1.5.2019

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I'm still struggling not to see 2018 as a waste. I don't have much clarity about the future. My anxieties have multiplied. My depression has a name now but it's as heavy as ever. I usually love this time of year for all the prepping and the planning and the dreaming. But this time my new year feeling is more like the Saturday morning rush of urgency, quickly followed by the crushing resignation that I'll only be able to accomplish a fraction of my to-do list.

I wish I could laugh off my distress but I do want to have compassion for the disappointment shadowing the spirit of this year’s planning. I failed to meet many of my goals last year, so now I'm hesitant to commit for fear of breaking more promises. In 2018, my dreams were postponed again, so any hopes for 2019 feel like creative new ways to break my heart.

But HOPE is the word I've chosen to live by this year, so I must learn to embrace it! Throughout 2019, as I ponder my direction in life (and attempt to ignore Doomsday Brain), I'll be meditating on Psalm 25: 4-5.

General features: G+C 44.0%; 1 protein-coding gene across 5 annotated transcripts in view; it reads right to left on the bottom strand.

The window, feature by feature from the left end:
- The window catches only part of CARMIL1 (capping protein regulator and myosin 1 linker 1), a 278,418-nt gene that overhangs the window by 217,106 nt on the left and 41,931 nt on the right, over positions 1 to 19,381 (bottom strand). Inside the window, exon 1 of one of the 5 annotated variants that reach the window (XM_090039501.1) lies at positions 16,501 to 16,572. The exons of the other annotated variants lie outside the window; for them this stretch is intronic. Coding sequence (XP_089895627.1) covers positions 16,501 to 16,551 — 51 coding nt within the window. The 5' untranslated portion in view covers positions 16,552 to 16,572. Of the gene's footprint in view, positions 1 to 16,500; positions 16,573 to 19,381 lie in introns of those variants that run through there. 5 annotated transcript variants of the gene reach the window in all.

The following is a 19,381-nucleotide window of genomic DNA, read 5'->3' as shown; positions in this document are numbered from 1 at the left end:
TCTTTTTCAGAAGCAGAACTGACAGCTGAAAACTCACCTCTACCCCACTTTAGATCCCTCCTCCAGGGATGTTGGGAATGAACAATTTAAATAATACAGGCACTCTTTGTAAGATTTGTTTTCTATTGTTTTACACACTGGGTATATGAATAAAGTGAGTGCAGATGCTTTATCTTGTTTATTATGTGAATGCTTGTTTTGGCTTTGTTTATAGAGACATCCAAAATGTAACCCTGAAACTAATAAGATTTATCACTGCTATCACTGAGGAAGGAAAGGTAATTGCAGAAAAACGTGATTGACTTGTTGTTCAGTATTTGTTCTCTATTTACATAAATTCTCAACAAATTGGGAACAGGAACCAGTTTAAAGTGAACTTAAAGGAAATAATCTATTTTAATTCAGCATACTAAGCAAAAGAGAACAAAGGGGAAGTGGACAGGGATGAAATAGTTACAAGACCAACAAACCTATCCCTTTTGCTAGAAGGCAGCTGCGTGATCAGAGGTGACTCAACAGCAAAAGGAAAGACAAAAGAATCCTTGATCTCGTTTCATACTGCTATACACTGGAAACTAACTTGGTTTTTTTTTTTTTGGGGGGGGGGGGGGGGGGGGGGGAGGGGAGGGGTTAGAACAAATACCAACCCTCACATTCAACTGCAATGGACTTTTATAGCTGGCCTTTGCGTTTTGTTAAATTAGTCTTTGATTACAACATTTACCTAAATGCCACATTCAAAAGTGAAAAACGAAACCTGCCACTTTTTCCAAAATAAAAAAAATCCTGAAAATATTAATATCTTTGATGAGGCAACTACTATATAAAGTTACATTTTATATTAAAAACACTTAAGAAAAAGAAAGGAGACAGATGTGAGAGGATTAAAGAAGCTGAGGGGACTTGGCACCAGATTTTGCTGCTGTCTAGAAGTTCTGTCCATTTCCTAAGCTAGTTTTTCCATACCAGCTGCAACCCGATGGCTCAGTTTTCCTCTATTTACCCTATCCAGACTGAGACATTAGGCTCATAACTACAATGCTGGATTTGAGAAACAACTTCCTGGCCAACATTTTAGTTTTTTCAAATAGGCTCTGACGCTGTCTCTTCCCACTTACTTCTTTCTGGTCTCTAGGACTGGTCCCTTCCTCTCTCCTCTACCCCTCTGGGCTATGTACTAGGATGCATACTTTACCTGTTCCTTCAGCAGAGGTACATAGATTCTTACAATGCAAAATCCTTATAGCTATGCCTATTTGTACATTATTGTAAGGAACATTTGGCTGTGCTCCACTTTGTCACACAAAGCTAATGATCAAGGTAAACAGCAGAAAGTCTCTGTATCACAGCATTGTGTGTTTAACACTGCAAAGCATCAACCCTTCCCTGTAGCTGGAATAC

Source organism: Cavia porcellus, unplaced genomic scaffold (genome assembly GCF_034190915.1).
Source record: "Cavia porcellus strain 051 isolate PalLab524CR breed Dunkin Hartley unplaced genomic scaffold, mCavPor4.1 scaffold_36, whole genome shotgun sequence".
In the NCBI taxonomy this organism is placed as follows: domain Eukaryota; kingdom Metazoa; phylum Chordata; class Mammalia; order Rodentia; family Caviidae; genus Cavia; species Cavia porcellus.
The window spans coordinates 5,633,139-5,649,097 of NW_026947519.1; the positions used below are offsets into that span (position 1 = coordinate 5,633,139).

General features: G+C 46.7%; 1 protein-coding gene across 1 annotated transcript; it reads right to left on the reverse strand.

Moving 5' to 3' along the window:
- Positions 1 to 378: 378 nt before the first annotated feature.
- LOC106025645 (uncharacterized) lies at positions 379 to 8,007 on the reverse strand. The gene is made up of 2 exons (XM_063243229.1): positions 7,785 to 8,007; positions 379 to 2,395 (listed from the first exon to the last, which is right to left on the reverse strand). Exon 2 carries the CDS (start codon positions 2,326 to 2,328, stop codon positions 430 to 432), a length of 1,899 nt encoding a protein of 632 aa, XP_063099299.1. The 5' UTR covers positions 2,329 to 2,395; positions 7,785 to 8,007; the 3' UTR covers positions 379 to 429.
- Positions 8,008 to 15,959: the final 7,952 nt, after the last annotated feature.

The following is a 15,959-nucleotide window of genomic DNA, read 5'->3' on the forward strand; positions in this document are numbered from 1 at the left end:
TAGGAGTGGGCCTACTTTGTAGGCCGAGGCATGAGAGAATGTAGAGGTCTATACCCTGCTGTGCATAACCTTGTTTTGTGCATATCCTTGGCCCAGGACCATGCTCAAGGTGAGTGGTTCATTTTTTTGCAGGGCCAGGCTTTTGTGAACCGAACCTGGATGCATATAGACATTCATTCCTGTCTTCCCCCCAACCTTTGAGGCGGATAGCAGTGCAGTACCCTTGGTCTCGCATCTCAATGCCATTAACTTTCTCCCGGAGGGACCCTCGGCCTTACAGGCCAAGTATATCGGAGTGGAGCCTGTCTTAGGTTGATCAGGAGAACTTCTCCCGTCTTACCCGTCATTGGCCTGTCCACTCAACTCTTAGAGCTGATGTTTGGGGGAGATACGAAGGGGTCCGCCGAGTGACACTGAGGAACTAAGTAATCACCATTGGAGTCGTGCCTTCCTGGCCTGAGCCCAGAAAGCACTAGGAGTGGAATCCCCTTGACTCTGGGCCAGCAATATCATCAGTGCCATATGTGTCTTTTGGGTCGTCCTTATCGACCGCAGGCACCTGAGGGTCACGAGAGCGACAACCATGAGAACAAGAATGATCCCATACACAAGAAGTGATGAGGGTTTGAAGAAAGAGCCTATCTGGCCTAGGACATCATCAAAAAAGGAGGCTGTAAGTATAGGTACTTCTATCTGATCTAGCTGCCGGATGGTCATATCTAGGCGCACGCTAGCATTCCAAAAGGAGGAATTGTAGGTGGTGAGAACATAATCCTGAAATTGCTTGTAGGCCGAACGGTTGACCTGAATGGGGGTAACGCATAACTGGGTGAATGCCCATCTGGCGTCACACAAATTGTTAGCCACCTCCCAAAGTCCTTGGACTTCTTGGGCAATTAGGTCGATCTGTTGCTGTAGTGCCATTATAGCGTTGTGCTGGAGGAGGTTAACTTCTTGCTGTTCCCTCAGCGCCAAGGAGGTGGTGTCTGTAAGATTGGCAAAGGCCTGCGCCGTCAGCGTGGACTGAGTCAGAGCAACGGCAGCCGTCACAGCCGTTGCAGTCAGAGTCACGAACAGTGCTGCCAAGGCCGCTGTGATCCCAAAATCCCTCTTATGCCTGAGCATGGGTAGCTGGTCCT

Show me the right path, O Lord;
point out the road for me to follow.
Lead me by your truth and teach me,
for you are the God who saves me.
All day long I put my hope in you.

With that in mind, here's my overly-ambitious list of hopes for 2019:

  • Early to bed, early to rise

  • Stop using sugar as a coping mechanism

  • Write morning pages

  • Work towards a new poetry chapbook

  • Write more about the books, movies, music and art I love 

  • Use my feet/bike/bus to get around

  • Publish personal essays as a warm-up to my eventual memoir

  • Spend less time staring at my phone

  • More baking, cooking, crafting, fangirling and photography

  • Reduce, reuse, recycle

  • Establish a daily thankfulness practice

  • Explore my fashion sense (sustainably whenever possible)

  • Go on some dates (????)

  • Feel less ashamed about where I stand spiritually and politically 

  • Be more courageous about sharing my voice with my audience

  • Learn more about what it means to be a Third Culture Kid

  • Greater honesty with God and with myself

  • Write letters and call my family

  • Host more parties!

Adrian PatenaudeComment